As can be seen on the illustration above, the two components required to induce the electro-chemical reaction is methane (CH4) and oxygen (O2). Methane is the main component in natural gas, which is the fuel source that runs most Bloom units today. The fuel cells can also run on biogas, which can be produced by animal waste, landfill waste, algae or any other organic matter.

Solid oxide fuel cells are made from solid state materials, similar to ceramic material. Bloom Energy claims their fuel cells are made out of "sand," baked into ceramic squares. The exact material is proprietary, including the black and green inks that coat the plates.

 A SOFC can reduce the carbon footprint by 40% to100% compared to using electricity from the existing power grid. As no combustion is involved, combustion related climate gases are not released into the atmosphere.

One of selling points of SOFCs is freedom from the utility grid. This means that companies that invest in this technology are less reliant on power failures and increasing electricity prices. Eventually, there could be a fuel cell in every home, replacing the power grid.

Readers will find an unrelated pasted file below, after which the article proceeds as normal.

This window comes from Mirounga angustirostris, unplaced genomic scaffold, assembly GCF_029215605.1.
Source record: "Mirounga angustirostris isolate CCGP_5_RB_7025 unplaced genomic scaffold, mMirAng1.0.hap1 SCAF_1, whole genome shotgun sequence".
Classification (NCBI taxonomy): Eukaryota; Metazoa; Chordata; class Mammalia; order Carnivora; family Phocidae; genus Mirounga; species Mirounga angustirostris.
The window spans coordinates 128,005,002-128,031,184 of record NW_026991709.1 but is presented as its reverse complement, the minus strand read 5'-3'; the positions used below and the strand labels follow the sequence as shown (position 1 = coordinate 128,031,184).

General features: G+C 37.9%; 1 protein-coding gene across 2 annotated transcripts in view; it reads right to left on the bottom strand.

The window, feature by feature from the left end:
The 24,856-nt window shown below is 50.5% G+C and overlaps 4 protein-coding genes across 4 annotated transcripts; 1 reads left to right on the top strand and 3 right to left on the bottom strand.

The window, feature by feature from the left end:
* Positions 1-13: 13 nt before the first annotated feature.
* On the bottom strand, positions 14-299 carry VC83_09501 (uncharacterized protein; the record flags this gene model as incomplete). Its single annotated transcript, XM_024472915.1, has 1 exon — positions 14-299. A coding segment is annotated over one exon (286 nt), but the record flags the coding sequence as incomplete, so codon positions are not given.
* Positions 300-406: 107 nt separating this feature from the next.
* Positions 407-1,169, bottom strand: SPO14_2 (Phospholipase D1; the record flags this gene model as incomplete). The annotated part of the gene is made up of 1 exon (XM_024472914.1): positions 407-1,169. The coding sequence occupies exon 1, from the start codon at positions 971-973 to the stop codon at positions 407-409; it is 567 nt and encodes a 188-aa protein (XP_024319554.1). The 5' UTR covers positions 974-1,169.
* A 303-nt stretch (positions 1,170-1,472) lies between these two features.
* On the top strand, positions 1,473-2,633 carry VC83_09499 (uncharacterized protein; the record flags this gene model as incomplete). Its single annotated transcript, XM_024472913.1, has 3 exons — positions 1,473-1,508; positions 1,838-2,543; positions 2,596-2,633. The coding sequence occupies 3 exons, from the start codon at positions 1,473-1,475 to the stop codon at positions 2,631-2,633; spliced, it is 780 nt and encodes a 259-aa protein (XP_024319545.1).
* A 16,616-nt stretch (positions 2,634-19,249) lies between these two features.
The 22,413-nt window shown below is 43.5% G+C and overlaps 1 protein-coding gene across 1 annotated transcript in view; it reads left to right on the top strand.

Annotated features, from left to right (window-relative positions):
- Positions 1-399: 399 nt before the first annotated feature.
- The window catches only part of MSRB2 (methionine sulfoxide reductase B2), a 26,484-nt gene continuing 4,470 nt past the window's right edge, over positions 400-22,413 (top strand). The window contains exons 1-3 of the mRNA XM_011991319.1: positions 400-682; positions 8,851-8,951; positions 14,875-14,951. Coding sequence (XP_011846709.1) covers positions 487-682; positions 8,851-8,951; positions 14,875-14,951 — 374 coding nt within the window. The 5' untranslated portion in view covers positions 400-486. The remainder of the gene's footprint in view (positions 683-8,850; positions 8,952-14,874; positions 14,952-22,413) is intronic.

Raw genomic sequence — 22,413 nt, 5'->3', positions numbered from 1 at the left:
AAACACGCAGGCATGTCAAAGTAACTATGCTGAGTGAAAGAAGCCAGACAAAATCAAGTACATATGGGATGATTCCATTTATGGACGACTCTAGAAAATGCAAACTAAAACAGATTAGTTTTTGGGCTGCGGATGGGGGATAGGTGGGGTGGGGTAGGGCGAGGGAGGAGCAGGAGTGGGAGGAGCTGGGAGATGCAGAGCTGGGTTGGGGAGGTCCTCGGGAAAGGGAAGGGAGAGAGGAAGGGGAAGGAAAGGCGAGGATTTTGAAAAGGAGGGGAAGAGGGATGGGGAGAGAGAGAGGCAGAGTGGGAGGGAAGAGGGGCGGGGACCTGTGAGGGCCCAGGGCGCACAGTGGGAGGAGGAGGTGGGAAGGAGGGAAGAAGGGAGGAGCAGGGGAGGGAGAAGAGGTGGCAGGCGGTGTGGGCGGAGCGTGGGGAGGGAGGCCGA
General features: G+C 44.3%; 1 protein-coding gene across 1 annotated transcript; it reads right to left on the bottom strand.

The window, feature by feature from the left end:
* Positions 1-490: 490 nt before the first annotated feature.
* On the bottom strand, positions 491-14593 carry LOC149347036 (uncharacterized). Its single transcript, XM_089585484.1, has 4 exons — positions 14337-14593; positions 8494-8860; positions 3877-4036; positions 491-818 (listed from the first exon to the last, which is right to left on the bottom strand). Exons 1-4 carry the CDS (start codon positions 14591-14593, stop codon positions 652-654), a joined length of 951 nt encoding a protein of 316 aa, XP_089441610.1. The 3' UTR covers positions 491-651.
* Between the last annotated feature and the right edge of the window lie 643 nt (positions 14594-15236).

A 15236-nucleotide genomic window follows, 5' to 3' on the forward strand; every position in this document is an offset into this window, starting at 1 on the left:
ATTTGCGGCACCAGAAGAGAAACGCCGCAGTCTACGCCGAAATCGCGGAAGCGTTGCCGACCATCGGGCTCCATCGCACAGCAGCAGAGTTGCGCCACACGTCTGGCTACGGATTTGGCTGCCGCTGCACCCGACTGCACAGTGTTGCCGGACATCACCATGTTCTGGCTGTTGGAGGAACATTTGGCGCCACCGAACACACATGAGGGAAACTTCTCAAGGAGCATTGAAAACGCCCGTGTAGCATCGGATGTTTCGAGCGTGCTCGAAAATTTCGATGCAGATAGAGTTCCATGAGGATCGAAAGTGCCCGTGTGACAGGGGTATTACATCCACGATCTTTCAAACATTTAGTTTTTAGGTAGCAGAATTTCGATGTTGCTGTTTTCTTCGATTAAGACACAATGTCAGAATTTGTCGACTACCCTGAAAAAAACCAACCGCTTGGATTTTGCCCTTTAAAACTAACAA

Besides being attractive energy sources, SOFCs are clean, reliable, and almost entirely nonpolluting. They are also vibration-free and quiet.

The cathode must be porous in order to allow oxygen molecules to reach the electrolyte interface. In some designs, the cathode contributes over 90% of the cell's weight and provides structural support for the cell. Today the most commonly used cathode material is lanthanum manganite, which is an oxide ceramic material.  This material is commonly used in manufacturing commercially produced SOFCs because it has a high electrical conductivity at higher temperatures, and its thermal expansion coefficient is well matched with yttria-stabilized zirconia, a common material for SOFC electrolytes.

Once the molecular oxygen has been converted to oxygen ions it must travel through the electrolyte to the fuel side of the cell. The electrolyte must possess a high ionic conductivity and no electrical conductivity for this to happen. It must be fully dense to prevent short circuiting of reacting gases through it and it should also be as thin as possible to minimize resistive losses in the cell; plus it must be chemically, thermally, and structurally constant across a wide temperature range.